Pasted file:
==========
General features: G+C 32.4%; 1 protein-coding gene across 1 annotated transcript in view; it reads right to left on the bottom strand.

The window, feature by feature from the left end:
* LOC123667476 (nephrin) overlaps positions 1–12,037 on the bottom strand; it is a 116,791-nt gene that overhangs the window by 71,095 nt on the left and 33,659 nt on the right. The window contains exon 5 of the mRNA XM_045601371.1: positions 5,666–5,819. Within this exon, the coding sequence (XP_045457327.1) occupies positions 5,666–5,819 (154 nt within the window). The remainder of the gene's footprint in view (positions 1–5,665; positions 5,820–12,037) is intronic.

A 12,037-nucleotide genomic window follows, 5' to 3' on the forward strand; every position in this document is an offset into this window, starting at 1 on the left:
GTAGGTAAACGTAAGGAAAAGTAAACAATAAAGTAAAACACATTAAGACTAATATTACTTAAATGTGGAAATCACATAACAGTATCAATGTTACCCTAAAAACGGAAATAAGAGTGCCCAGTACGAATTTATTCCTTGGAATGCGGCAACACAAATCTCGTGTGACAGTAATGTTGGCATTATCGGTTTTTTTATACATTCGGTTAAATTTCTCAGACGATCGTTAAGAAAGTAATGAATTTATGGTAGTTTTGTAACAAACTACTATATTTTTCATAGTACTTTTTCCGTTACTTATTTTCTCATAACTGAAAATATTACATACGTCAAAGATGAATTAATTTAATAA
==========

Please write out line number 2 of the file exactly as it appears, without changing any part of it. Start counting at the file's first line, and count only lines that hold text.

The window, feature by feature from the left end: